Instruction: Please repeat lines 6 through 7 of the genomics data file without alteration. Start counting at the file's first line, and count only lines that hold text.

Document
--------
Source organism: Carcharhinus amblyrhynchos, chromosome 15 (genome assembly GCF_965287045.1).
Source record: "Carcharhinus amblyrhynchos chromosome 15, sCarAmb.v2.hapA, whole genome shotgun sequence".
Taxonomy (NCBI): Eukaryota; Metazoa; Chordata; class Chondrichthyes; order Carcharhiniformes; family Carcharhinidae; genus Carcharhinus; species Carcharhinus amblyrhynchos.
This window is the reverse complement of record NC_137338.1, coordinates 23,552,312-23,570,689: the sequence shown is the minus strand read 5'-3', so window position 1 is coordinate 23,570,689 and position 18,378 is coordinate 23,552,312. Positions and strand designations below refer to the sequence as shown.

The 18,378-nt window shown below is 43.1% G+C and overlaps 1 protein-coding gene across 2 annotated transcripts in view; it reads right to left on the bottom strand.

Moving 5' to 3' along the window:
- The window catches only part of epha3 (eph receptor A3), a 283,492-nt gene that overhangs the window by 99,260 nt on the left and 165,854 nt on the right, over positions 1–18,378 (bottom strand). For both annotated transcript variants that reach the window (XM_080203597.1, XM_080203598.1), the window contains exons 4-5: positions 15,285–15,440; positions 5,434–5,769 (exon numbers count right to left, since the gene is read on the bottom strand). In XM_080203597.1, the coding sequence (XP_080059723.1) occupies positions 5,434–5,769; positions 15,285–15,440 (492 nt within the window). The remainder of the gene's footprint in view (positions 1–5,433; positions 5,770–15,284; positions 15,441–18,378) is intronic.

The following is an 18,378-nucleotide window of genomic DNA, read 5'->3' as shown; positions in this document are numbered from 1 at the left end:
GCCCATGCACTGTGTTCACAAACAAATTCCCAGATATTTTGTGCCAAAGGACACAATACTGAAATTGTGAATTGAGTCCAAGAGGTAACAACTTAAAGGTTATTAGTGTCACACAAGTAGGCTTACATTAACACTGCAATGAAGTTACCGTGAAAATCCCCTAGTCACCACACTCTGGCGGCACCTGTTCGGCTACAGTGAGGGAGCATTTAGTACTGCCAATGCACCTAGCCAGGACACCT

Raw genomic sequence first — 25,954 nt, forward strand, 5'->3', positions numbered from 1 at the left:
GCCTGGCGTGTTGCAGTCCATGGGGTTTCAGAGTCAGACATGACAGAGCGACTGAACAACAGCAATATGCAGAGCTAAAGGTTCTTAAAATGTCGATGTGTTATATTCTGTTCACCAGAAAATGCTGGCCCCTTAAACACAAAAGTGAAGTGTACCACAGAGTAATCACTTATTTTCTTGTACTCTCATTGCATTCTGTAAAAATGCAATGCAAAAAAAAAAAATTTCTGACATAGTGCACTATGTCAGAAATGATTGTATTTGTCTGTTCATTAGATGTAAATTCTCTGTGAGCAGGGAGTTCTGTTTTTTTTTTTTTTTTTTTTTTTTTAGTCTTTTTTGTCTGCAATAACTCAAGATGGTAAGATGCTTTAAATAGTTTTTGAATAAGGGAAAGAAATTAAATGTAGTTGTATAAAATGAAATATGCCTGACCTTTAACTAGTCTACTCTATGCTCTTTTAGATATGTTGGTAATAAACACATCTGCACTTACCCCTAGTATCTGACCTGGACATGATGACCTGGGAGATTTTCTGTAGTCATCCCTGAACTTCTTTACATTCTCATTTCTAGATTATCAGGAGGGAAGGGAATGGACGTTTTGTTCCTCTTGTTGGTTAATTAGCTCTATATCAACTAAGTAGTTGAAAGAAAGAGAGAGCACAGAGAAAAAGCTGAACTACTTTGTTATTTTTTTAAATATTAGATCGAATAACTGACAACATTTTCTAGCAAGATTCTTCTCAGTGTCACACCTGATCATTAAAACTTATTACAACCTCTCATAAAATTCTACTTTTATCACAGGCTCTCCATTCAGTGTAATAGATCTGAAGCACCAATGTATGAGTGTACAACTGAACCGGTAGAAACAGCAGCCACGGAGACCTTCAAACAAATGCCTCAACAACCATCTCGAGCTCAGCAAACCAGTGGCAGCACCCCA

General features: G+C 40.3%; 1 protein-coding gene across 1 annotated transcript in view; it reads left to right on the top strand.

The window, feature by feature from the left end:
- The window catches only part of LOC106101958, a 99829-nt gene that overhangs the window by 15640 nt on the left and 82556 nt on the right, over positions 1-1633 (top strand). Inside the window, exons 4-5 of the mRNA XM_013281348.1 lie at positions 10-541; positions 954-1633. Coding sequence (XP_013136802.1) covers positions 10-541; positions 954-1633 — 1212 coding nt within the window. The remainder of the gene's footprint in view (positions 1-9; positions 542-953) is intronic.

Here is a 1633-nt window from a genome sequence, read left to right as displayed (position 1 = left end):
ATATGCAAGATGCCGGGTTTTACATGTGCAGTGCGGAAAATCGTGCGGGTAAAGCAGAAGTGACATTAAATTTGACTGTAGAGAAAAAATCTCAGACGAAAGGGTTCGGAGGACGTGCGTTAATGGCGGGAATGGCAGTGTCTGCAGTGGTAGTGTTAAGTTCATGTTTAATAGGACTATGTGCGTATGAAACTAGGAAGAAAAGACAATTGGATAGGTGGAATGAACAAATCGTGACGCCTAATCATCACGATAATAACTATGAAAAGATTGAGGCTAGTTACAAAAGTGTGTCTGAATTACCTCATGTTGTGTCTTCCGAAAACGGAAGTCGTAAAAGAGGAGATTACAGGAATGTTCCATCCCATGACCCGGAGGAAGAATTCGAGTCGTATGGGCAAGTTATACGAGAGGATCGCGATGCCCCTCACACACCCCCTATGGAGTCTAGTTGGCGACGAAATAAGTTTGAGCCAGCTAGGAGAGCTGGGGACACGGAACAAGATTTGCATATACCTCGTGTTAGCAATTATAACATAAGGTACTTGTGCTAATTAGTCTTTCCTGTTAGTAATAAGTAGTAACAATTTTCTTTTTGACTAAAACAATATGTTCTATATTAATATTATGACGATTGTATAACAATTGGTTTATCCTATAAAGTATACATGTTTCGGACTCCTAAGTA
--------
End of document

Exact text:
Moving 5' to 3' along the window:
- The window catches only part of epha3 (eph receptor A3), a 283,492-nt gene that overhangs the window by 99,260 nt on the left and 165,854 nt on the right, over positions 1–18,378 (bottom strand). For both annotated transcript variants that reach the window (XM_080203597.1, XM_080203598.1), the window contains exons 4-5: positions 15,285–15,440; positions 5,434–5,769 (exon numbers count right to left, since the gene is read on the bottom strand). In XM_080203597.1, the coding sequence (XP_080059723.1) occupies positions 5,434–5,769; positions 15,285–15,440 (492 nt within the window). The remainder of the gene's footprint in view (positions 1–5,433; positions 5,770–15,284; positions 15,441–18,378) is intronic.